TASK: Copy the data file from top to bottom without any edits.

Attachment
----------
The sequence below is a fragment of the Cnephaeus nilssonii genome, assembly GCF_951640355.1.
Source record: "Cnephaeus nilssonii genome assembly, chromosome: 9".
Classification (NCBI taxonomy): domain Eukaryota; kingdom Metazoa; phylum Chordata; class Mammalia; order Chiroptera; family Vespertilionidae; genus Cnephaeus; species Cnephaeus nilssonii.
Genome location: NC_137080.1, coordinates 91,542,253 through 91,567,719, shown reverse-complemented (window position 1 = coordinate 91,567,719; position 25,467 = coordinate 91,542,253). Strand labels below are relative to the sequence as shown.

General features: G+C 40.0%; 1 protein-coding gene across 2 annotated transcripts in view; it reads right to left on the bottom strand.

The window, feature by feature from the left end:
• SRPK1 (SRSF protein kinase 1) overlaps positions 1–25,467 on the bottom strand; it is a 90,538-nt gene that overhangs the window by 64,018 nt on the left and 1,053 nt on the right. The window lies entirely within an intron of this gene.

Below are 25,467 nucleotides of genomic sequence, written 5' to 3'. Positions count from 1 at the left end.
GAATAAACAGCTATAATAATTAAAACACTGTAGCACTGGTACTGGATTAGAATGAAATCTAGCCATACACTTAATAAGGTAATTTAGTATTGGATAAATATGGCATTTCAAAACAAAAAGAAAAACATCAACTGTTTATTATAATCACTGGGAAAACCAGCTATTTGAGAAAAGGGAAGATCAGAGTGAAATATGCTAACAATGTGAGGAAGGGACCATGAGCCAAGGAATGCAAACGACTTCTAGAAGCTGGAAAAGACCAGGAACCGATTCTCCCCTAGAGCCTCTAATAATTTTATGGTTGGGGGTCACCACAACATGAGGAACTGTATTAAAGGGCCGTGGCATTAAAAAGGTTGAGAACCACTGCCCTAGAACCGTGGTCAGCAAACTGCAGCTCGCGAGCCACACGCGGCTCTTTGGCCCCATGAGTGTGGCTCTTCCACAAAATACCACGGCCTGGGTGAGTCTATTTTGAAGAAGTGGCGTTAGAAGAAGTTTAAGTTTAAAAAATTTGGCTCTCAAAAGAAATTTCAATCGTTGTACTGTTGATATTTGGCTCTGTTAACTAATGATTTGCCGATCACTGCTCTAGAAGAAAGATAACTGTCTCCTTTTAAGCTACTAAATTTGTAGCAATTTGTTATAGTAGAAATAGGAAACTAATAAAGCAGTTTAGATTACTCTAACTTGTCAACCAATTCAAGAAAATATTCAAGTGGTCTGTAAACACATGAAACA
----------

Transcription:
The sequence below is a fragment of the Cnephaeus nilssonii genome, assembly GCF_951640355.1.
Source record: "Cnephaeus nilssonii genome assembly, chromosome: 9".
Classification (NCBI taxonomy): domain Eukaryota; kingdom Metazoa; phylum Chordata; class Mammalia; order Chiroptera; family Vespertilionidae; genus Cnephaeus; species Cnephaeus nilssonii.
Genome location: NC_137080.1, coordinates 91,542,253 through 91,567,719, shown reverse-complemented (window position 1 = coordinate 91,567,719; position 25,467 = coordinate 91,542,253). Strand labels below are relative to the sequence as shown.

General features: G+C 40.0%; 1 protein-coding gene across 2 annotated transcripts in view; it reads right to left on the bottom strand.

The window, feature by feature from the left end:
• SRPK1 (SRSF protein kinase 1) overlaps positions 1–25,467 on the bottom strand; it is a 90,538-nt gene that overhangs the window by 64,018 nt on the left and 1,053 nt on the right. The window lies entirely within an intron of this gene.

Below are 25,467 nucleotides of genomic sequence, written 5' to 3'. Positions count from 1 at the left end.
GAATAAACAGCTATAATAATTAAAACACTGTAGCACTGGTACTGGATTAGAATGAAATCTAGCCATACACTTAATAAGGTAATTTAGTATTGGATAAATATGGCATTTCAAAACAAAAAGAAAAACATCAACTGTTTATTATAATCACTGGGAAAACCAGCTATTTGAGAAAAGGGAAGATCAGAGTGAAATATGCTAACAATGTGAGGAAGGGACCATGAGCCAAGGAATGCAAACGACTTCTAGAAGCTGGAAAAGACCAGGAACCGATTCTCCCCTAGAGCCTCTAATAATTTTATGGTTGGGGGTCACCACAACATGAGGAACTGTATTAAAGGGCCGTGGCATTAAAAAGGTTGAGAACCACTGCCCTAGAACCGTGGTCAGCAAACTGCAGCTCGCGAGCCACACGCGGCTCTTTGGCCCCATGAGTGTGGCTCTTCCACAAAATACCACGGCCTGGGTGAGTCTATTTTGAAGAAGTGGCGTTAGAAGAAGTTTAAGTTTAAAAAATTTGGCTCTCAAAAGAAATTTCAATCGTTGTACTGTTGATATTTGGCTCTGTTAACTAATGATTTGCCGATCACTGCTCTAGAAGAAAGATAACTGTCTCCTTTTAAGCTACTAAATTTGTAGCAATTTGTTATAGTAGAAATAGGAAACTAATAAAGCAGTTTAGATTACTCTAACTTGTCAACCAATTCAAGAAAATATTCAAGTGGTCTGTAAACACATGAAACA